Protests as QLD euthanasia bill rolls out and PM shares pain


Labor and the LNP have pledged to give their MPs a vote of conscience.

Ms Palaszczuk said voluntary euthanasia was not a substitute for palliative care, but was about providing an additional end-of-life option, noting that her government had committed an additional $ 171 million for palliative care.

“For some Queenslanders with a life-threatening illness, palliative care is unable to effectively manage their pain, symptoms or suffering,” she said.

“For people whose suffering is intolerable and who wish to hasten their death, the only options currently available are to refuse medical treatment, to refuse food or hydration, palliative sedation or suicide.”

During the protest outside, MP Robbie Katter said he wanted people to understand the seriousness of passing voluntary laws on assisted dying.

“Most of the major violations of cultural norms that we’ve become used to, like taking someone’s life and giving an assisted suicide, the whole thing is to make it look like it’s not too much,” a- he declared.

Katter’s Australian Party MP Nick Dametto addresses protesters outside the Queensland Parliament, while KAP member Shane Knuth watches.Credit:Felicity Caldwell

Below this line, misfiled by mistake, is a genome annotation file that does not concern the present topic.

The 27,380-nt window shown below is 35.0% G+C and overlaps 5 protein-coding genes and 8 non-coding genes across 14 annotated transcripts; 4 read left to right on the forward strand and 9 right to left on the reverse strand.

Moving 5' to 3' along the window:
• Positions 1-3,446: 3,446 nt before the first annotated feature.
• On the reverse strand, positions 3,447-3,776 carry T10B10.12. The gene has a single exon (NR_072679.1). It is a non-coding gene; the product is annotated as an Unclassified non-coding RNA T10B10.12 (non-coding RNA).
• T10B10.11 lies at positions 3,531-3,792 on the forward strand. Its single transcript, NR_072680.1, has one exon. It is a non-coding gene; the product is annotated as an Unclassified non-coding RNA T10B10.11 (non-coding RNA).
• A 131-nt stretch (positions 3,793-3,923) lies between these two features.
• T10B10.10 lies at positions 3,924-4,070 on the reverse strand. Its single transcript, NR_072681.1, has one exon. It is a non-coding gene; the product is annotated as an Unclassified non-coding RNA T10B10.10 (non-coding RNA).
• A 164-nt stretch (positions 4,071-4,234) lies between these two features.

“It’s just a slow, gradual step in another direction.”

Mr. Katter said he believed the laws would be passed.

“I will do anything to prevent this from happening, but the government is not embarrassing it in the end,” he said.

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To be eligible, an adult must have been diagnosed with an advanced, progressive disease, illness or condition that will cause death within 12 months and cause intolerable suffering.

The person must be assessed by two doctors, make three separate requests, and they can change their mind at any time.

Health workers will be allowed to conscientiously object, but they must provide the person with information to help them access the program.

Entities, including private hospitals and elderly care facilities run by religious organizations, will have the right to choose not to provide voluntary assisted dying, but they must also not impede access to one person in the program.

The bill will be debated in September and, if passed, will enter into force on January 1, 2023.

Euthanasia laws have already been adopted Victoria, Tasmania and Western Australia.


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